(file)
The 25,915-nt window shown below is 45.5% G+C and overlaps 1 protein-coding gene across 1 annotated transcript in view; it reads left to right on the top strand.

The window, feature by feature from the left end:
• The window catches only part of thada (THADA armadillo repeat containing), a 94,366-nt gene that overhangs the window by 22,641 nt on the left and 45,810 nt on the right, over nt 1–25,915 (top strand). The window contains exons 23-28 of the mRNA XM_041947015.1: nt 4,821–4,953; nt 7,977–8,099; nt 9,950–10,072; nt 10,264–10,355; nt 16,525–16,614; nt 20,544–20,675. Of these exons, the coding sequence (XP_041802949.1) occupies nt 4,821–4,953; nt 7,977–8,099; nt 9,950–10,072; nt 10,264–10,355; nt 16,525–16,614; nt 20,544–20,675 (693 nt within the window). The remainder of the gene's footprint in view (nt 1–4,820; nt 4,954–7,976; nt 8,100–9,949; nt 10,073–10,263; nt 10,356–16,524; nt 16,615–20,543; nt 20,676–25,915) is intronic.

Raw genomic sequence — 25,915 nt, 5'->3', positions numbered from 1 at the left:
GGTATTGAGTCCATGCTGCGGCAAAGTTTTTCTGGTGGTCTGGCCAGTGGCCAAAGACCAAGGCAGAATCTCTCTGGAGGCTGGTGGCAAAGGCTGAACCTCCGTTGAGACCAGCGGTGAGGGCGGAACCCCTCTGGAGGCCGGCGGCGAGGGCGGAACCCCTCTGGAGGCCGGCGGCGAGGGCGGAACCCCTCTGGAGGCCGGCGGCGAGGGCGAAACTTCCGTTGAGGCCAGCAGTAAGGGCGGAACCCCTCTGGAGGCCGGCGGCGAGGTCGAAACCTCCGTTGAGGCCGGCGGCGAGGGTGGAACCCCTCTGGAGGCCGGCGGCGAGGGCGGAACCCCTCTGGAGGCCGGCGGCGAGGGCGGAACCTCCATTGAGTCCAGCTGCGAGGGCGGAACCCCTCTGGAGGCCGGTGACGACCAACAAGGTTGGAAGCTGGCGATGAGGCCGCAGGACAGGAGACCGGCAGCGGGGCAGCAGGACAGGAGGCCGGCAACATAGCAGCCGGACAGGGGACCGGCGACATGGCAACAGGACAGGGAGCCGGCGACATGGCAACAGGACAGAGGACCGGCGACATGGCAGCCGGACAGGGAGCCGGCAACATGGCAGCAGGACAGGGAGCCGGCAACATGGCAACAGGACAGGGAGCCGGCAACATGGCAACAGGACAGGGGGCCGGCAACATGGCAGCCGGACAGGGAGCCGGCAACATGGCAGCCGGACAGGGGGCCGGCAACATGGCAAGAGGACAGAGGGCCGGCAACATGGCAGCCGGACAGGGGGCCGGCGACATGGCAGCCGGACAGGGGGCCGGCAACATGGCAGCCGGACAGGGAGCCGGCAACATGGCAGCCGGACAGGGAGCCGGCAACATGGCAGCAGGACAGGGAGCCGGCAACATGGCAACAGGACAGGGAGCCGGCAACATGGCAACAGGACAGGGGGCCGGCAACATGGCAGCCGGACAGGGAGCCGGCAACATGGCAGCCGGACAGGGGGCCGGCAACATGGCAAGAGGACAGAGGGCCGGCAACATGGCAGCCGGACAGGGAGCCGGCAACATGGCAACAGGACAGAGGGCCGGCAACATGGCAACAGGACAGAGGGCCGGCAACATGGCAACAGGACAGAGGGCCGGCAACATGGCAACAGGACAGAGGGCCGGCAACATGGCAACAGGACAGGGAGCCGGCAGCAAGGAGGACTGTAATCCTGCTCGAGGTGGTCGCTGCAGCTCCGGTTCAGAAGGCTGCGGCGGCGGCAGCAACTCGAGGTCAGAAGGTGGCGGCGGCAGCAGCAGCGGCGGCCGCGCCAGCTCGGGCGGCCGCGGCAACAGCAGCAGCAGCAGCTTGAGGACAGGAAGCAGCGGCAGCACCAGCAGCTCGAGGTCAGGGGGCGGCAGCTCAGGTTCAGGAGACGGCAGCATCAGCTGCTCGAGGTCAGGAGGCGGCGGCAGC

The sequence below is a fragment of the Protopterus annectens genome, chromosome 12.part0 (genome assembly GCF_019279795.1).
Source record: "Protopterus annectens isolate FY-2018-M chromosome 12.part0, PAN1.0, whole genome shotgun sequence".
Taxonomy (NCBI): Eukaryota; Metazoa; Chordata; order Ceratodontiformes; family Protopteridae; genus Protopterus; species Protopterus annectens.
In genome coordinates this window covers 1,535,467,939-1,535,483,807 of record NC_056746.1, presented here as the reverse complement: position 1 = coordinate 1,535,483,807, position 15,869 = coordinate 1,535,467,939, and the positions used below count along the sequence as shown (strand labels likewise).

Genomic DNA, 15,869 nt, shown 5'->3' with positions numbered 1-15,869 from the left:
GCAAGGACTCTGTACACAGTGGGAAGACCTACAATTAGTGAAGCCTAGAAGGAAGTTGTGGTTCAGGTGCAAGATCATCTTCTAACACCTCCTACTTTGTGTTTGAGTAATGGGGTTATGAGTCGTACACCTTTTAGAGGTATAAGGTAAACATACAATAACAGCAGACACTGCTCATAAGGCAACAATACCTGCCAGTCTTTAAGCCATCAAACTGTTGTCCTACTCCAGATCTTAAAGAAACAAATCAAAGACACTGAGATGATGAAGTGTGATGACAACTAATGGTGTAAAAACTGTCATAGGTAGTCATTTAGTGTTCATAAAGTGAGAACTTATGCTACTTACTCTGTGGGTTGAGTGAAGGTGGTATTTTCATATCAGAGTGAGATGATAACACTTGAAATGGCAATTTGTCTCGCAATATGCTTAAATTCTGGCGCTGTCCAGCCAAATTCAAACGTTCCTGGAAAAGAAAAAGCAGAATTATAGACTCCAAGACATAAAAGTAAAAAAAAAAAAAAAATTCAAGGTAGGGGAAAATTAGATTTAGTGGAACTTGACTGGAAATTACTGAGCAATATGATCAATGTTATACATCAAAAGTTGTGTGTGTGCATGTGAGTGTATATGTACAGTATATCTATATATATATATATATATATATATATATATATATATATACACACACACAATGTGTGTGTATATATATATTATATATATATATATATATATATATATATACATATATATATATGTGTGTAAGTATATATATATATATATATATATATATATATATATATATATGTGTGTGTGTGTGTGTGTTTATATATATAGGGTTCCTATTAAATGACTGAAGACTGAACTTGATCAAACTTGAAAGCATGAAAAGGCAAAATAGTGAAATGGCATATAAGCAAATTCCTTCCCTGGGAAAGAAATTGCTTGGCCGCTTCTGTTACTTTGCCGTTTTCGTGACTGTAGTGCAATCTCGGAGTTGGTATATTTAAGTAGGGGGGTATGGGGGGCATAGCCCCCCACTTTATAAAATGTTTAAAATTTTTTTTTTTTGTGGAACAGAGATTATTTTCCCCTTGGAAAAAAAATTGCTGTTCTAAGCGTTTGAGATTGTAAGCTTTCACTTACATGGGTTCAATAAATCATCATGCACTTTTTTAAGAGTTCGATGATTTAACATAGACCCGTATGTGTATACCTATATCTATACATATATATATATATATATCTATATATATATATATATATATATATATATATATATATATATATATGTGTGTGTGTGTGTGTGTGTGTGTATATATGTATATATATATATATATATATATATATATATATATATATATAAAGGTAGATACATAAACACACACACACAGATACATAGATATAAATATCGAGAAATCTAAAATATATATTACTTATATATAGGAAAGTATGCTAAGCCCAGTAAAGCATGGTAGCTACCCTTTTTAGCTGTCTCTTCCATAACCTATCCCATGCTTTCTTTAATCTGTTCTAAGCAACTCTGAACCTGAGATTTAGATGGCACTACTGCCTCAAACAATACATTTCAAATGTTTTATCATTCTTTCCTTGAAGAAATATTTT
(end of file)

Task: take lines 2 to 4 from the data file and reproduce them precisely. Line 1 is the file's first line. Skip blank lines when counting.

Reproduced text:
The window, feature by feature from the left end:
• The window catches only part of thada (THADA armadillo repeat containing), a 94,366-nt gene that overhangs the window by 22,641 nt on the left and 45,810 nt on the right, over nt 1–25,915 (top strand). The window contains exons 23-28 of the mRNA XM_041947015.1: nt 4,821–4,953; nt 7,977–8,099; nt 9,950–10,072; nt 10,264–10,355; nt 16,525–16,614; nt 20,544–20,675. Of these exons, the coding sequence (XP_041802949.1) occupies nt 4,821–4,953; nt 7,977–8,099; nt 9,950–10,072; nt 10,264–10,355; nt 16,525–16,614; nt 20,544–20,675 (693 nt within the window). The remainder of the gene's footprint in view (nt 1–4,820; nt 4,954–7,976; nt 8,100–9,949; nt 10,073–10,263; nt 10,356–16,524; nt 16,615–20,543; nt 20,676–25,915) is intronic.

Raw genomic sequence — 25,915 nt, 5'->3', positions numbered from 1 at the left: